Maryland was in a unique position as the United States broke into civil war. The primary divisions in the Civil War were regional, between the Northern and Southern states. These regions had considerable differences, perhaps nowhere more so than in their economy: Northern states focused on manufacturing, while Southern states relied primarily on agriculture. The main cause of the conflict between these regions leading up to the war was slavery, which was vital to the agricultural foundation of the South. The Northern states largely opposed slavery (many had abolished slavery on a state level), though this was largely on political and economic grounds rather than popular support for abolition.
Maryland was smack in the middle—a state halfway between the North and the South, which relied on both to succeed economically. It was also one of the very few slave states that did not secede during the Civil War. Due to their heavier economic reliance on and geographic proximity to the North than most Southern states, Maryland was less enthusiastic about secession than states farther south, yet they also relied on slavery to support their agricultural industry. In the presidential election of 1860, Abraham Lincoln and the Republican Party were largely seen as abolitionist (though their platform was instead opposing the further spread of slavery, rather than the elimination of existing slavery). In Maryland, Lincoln received only 2.5% of the vote, which reflects how different they were from many of the other Northern states.
Once elected, the secession movement began in earnest, and Lincoln was faced with concern over how Maryland would react—after all, the capital of Washington, DC, was just south of the Maryland border. Losing Maryland would be a huge loss to the Union and could have quickly turned the tide of the war. While Lincoln gave some early concessions to Maryland (he agreed to alter troop movements through the state to appease the local leaders who feared increasing violence from pro-secession groups), pressure from the Confederacy started to alter popular opinion within the state. Lincoln sent troops to seize the largest city of Baltimore, where martial law was declared. Habeas corpus was suspended, which meant opponents could be imprisoned without being charged with a crime—a decision that the Supreme Court found unconstitutional but which Lincoln ignored.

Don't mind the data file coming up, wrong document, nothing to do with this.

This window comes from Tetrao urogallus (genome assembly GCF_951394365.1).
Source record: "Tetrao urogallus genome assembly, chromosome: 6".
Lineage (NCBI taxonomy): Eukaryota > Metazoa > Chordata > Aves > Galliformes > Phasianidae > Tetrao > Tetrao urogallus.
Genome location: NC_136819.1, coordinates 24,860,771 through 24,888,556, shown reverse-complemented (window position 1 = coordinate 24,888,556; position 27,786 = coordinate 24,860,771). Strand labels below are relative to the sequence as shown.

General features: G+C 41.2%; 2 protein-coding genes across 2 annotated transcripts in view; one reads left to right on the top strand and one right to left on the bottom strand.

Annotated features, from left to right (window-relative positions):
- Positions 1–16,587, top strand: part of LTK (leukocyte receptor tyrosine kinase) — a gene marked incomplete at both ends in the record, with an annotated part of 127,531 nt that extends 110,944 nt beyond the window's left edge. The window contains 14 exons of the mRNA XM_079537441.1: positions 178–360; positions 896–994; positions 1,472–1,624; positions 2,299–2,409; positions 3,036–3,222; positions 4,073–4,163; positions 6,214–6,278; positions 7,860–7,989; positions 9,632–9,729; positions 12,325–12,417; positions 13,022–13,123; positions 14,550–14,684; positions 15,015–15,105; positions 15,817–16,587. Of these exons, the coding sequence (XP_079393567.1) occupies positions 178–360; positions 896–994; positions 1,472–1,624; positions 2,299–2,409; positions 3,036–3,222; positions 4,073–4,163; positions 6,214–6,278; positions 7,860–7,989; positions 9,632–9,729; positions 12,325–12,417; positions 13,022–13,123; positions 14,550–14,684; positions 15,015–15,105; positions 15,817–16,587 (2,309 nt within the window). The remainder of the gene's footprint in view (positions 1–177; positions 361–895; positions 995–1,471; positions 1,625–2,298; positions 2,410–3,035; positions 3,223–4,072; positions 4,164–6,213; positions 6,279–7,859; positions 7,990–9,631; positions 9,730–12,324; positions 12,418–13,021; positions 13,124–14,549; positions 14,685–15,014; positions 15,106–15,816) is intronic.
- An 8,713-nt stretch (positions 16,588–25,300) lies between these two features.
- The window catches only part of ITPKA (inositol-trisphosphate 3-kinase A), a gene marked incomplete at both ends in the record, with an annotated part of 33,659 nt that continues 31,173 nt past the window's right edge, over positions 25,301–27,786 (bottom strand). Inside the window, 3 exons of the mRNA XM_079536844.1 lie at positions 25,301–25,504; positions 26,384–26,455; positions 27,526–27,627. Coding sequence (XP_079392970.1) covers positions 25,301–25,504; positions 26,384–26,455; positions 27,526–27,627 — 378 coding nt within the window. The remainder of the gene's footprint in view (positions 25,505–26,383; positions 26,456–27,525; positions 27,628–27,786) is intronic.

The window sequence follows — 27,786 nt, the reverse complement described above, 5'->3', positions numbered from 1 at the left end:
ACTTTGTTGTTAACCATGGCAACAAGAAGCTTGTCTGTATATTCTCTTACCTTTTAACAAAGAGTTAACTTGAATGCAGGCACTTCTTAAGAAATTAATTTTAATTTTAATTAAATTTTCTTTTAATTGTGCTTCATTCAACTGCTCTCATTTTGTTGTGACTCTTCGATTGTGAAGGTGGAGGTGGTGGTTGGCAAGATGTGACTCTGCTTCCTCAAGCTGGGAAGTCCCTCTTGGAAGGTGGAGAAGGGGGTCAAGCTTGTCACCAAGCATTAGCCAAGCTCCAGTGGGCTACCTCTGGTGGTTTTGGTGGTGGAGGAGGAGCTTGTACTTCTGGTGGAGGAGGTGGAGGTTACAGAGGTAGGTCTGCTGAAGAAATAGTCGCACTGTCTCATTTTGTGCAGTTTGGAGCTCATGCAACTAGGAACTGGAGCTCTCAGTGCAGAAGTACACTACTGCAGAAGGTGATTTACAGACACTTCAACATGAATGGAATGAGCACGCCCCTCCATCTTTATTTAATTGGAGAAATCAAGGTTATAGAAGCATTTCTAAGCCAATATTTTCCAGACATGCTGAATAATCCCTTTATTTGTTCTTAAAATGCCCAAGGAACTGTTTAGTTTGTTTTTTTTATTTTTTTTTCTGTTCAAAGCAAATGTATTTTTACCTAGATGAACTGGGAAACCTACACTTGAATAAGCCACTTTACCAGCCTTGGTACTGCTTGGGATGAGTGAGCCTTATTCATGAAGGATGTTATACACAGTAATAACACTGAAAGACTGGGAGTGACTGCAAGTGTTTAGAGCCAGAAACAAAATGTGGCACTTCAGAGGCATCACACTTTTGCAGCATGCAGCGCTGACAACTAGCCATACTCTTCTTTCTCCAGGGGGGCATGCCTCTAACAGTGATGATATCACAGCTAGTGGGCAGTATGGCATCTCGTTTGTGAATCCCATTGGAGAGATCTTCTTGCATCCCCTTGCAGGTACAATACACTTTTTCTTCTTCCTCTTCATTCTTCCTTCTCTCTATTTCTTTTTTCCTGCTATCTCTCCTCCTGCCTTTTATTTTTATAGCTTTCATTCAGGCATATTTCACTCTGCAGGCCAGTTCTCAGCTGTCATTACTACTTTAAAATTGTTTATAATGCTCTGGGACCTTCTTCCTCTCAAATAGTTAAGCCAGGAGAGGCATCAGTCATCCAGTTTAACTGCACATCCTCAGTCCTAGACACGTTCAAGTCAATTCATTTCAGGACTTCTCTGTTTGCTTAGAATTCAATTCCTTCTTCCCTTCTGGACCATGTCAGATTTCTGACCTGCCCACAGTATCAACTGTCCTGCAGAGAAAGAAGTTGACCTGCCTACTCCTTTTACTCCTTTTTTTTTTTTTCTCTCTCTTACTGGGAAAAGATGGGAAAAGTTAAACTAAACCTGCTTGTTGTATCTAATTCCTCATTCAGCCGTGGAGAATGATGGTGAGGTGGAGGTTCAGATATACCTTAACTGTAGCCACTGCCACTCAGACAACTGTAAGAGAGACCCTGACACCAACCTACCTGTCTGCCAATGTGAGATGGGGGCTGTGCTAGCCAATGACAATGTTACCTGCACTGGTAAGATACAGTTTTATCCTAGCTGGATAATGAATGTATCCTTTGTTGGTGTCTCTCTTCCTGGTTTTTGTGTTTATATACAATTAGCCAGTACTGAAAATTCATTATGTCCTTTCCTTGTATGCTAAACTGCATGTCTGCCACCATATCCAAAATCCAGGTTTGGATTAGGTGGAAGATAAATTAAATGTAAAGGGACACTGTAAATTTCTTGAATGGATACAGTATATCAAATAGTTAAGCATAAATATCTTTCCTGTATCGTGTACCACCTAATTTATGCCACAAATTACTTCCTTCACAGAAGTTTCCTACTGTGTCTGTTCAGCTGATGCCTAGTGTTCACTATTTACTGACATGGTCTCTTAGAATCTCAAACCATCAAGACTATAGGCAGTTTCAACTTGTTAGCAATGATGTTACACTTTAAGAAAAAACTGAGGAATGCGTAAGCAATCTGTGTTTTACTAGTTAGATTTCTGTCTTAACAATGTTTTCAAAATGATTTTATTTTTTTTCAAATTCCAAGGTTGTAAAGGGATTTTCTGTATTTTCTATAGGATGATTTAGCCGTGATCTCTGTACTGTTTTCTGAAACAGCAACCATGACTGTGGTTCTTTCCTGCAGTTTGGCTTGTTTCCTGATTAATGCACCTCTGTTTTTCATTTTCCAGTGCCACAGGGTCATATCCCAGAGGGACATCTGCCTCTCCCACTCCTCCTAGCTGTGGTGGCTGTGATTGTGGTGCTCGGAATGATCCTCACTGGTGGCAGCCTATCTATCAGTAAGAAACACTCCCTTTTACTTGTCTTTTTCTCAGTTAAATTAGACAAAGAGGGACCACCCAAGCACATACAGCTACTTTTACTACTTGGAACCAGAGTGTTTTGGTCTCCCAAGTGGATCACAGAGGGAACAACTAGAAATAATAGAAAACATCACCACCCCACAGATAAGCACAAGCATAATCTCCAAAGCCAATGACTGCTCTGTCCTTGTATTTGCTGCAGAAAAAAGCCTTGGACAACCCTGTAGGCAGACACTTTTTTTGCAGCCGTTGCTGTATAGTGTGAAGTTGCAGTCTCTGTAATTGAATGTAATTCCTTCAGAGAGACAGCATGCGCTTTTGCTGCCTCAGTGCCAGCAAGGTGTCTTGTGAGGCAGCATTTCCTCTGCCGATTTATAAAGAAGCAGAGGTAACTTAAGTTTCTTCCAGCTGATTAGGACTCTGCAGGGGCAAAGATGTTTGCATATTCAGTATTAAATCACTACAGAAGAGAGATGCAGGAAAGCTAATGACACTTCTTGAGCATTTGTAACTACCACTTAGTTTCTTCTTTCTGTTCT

With Maryland in firm control by the Union military, many Confederate sympathizers were intimidated into silence (as they could be imprisoned indefinitely for essentially any reason while under martial law) or fled south.
The final act by Lincoln was the Emancipation Proclamation in January 1863, which immediately freed all slaves in the Confederate states, but crucially not in the Union slave states (Kentucky, Delaware, Missouri, and Maryland). As Maryland was still part of the Union, it further incentivized them to remain within the Union—if they seceded after the Emancipation Proclamation, all slaves would be legally and instantly freed. While the Thirteenth Amendment abolishing slavery would be passed several years later, the Emancipation Proclamation extended the institution in Maryland for those two additional years, as long as they didn’t secede.
In general, the strategic importance and unique political, social, and economic nature of the state put Maryland front and center in the Civil War. Abraham Lincoln was initially lenient with the slave state, but as tension within the state increased, he was obligated to increase troop presence and force Marylanders into acquiescence. The enactment of martial law and accompanying suspension of habeas corpus, as well as the Emancipation Proclamation, helped keep Maryland from seceding, which was a crucial element of the Union’s strategy during the war.